BY MILOS STEHLIK
The Cannes Film Festival! My thirtieth year of coming here—what’s changed since last year? The French have discovered “Happy Hour.” Being the generous people they are, they stretched the happy hour into “hours.”
My favorite part of Cannes is actually the Marche de Forville. Six days a week, the freshest produce—olives, cheeses, fish, meats, fruits—which actually have a taste, not having been refrigerated for weeks.
This year’s festival has a great poster: Jean-Paul Belmondo and Anna Karina from Jean-Luc Godard’s film Pierrot le Fou. And the 86-year-old Godard has a new film in the Cannes Festival competition this year, Image and Word. I am going to see it in an hour.
Ready for some Cannes action? It’s more likely to involve standing in long lines and going through security. Every movie is like going to the airport.
The opening night film, Everybody Wins, was directed by Asghar Farhadi, the Iranian filmmaker who won an Oscar for A Separation. His new film, shot entirely in Spain, stars Penelope Cruz and Javier Bardem. A complicated story of family secrets, which involves a kidnapped child, it sinks from an over-complicated and ultimately tedious plot, and Penelope Cruz’s acting (she manages to be both long-suffering and beautiful at the same time), while Javier Bardem circles around her like a falling star.
Cannes is about fashion. Designers like Christian Dior stage shows around the Cannes Festival to show off parts of their collections, capitalizing on star presence at the festival. The beautiful dresses are not exactly perfect for sitting in a movie theatre, and so the actors go up the red carpet and then vanish out the stage exit.
Pawel Pawlikowski, the talented Polish filmmaker who also made films in the U.K., and won the Oscar for Ida, is here in the Cannes competition with a new film, Cold War. This tragic love story, beautifully shot in black and white, centers on a young sassy singer-dancer and her music teacher at a Communist-era folk singing and dancing school, who fall for each other, only to be separated by the Iron Curtain and ideology.
The Un Certain Regard section of the festival, usually reserved for younger, more adventurous filmmakers, kicks off with Donbass, the new film by Ukrainian filmmaker Sergei Loznitsa, who shifts between making fiction films and documentaries. His new film consists of episodic stories in the borderlands of the Ukraine where warring pro-Ukrainian and Russian forces fight for dominance and survival. Absurdist, realistic, and relentless, it feels like a piece of history.
A film you will hear much more about, the Swedish Border qualifies as the weirdest film of the festival so far. A customs border guard with an exceptional sense of smell and amazing intuition turns out to be a hermaphroditic “troll” who meets her mate in a plot filled with twists, sex scenes in moss-overgrown forests, and the foiling of a child pornography ring.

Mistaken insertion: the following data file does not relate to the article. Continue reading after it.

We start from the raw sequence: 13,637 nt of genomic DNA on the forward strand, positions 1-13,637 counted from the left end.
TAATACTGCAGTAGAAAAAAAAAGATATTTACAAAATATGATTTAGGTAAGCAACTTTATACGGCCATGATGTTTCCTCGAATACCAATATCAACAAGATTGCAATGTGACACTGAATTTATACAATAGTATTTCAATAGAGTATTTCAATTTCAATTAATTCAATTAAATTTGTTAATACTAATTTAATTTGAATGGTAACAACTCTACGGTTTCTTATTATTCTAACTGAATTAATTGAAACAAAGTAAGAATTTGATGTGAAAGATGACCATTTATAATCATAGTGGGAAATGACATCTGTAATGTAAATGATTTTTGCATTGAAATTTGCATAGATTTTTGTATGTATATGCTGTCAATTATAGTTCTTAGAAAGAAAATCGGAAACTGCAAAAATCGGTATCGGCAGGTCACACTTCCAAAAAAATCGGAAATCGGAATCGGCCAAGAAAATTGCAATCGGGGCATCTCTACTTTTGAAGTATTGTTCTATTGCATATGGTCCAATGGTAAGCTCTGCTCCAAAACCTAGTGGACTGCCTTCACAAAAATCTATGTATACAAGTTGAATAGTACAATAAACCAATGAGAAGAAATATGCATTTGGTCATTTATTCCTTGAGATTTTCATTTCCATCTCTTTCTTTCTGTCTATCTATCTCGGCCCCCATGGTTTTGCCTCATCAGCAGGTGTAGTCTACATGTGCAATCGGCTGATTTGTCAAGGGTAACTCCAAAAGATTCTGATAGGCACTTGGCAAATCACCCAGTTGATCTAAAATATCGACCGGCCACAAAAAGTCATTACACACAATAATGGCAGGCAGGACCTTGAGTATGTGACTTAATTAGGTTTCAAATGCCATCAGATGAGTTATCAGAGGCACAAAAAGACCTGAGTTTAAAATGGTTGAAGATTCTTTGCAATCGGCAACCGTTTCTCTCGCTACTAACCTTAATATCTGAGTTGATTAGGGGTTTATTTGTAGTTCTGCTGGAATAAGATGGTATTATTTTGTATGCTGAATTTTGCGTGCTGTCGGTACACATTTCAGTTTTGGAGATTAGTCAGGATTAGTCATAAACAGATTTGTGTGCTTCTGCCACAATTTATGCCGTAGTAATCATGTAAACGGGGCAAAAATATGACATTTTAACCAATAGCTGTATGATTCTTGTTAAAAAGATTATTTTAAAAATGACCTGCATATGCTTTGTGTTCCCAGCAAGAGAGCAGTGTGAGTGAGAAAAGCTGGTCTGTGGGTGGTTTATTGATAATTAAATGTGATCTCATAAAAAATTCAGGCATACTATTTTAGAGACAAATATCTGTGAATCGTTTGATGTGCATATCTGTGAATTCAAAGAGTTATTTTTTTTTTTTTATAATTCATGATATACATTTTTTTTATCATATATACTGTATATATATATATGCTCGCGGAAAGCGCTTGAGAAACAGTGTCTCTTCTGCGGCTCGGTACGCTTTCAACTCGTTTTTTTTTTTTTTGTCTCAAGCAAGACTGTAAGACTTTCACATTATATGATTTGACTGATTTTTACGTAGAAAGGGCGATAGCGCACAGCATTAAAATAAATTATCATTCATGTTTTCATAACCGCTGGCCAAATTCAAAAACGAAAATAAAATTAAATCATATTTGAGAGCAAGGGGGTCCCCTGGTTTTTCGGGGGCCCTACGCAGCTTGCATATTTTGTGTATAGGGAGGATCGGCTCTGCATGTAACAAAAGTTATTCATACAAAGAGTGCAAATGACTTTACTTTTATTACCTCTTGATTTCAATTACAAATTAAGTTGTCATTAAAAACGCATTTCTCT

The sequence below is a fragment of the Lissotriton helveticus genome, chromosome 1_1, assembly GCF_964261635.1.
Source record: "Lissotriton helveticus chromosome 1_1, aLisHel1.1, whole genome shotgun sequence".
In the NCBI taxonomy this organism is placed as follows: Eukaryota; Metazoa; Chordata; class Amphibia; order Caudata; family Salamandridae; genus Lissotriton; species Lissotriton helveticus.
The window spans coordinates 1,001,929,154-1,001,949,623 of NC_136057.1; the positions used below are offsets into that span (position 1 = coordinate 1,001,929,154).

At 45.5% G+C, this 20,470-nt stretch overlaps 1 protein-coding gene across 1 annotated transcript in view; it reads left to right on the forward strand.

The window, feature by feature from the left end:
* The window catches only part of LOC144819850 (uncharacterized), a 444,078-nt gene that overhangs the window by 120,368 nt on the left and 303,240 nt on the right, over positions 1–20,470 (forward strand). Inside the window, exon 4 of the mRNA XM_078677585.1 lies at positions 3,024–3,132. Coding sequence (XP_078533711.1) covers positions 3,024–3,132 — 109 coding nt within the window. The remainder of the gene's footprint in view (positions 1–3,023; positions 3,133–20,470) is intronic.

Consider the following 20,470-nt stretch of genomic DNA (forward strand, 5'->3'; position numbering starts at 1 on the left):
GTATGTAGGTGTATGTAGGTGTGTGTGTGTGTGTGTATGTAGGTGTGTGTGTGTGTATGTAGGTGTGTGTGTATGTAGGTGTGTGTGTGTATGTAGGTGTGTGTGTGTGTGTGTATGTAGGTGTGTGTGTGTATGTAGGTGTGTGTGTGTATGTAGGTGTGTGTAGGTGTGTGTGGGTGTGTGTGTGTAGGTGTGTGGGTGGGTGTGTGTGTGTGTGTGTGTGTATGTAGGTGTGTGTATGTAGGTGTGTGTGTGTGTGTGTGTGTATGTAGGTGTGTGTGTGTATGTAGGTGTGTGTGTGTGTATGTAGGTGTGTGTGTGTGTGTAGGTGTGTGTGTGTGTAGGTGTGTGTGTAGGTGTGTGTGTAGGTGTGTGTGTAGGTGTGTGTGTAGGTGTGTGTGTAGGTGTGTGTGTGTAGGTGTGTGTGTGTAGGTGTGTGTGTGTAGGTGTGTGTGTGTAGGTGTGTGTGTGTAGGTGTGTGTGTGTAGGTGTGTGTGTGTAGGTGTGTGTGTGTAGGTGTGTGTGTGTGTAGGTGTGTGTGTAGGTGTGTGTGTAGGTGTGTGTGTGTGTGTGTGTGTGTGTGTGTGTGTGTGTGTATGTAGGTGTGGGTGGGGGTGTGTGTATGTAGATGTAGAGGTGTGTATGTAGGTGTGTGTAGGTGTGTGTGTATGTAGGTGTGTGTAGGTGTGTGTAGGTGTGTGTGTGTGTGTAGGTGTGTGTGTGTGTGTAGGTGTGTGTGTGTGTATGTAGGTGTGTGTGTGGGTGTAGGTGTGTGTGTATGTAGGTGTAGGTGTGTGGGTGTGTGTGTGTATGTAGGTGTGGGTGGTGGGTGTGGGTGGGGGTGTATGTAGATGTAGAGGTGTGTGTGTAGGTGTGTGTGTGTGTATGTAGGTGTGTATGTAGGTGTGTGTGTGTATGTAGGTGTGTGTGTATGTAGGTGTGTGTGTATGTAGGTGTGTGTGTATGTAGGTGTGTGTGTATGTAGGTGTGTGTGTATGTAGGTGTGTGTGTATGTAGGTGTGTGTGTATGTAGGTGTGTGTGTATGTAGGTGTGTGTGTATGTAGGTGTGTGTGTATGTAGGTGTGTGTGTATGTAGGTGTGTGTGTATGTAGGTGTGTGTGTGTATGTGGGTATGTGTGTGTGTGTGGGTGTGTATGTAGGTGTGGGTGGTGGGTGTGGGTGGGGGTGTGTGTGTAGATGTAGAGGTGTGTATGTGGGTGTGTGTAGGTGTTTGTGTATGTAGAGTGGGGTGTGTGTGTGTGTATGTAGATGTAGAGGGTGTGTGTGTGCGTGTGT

Yes, Cannes is filled with restaurants and the public to fill them, with prices to match. Yet there is so little time between screenings that the closest, most convenient sandwich is often the best option.
The red carpet, rather empty, but not for long, at 7:45 a.m. The first screening of the day is at 8:30 a.m.
The first American film in the 2018 Cannes competition: Spike Lee, who still feels he was cheated out of the Palme d’Or when he screened his Do the Right Thing at Cannes, finally returns with BlacKkKlansman, the story of a Colorado African-American police officer who infiltrates the KKK. With John David Washington and Adam Driver, the film is an indictment of pervasive racism, but directed with a sledgehammer.
Lars von Trier, banned from the Cannes Festival for his anti-Semitic comments at a press conference for his film The Anti-Christ, returns in an out-of-competition screening of his The House That Jack Built, a psychotic descent into violence in the two-and-a-half-hour portrait of a serial killer. Half of the audience reportedly left the theatre during the film’s first screening, and as I was leaving the Festival Palais, I saw firemen carrying a stretcher into the theatre—ostensibly for someone in the audience.
A winner: Lazzaro felice (Happy as Lazzaro), an Italian film directed by Alice Rohrwacher, is filled with magical realism. This is the story of a community of peasants held in feudal servitude to a cynical, twisted Marchesa. Lazzaro, the saintly good character always willing to do everything for everyone, is the “holy fool” who unmasks the hypocrisy and evil that civilization brings.
The top critical runner here so far: Shoplifters, a feature by Japanese filmmaker Hirokazu Kore-Eda. The story of a family living on the margins, surviving through small scams and shoplifting, who kidnap and brings up an abused young girl, Shoplifters is filled with warmth and goodness.
Watch Classic Chicago this week for photos on the recent Facets Screen Gems Gala, starring some of Chicago’s most glamorous and creative people. Milos Stehlik is the founder of Facets. For further information. go to facets.org.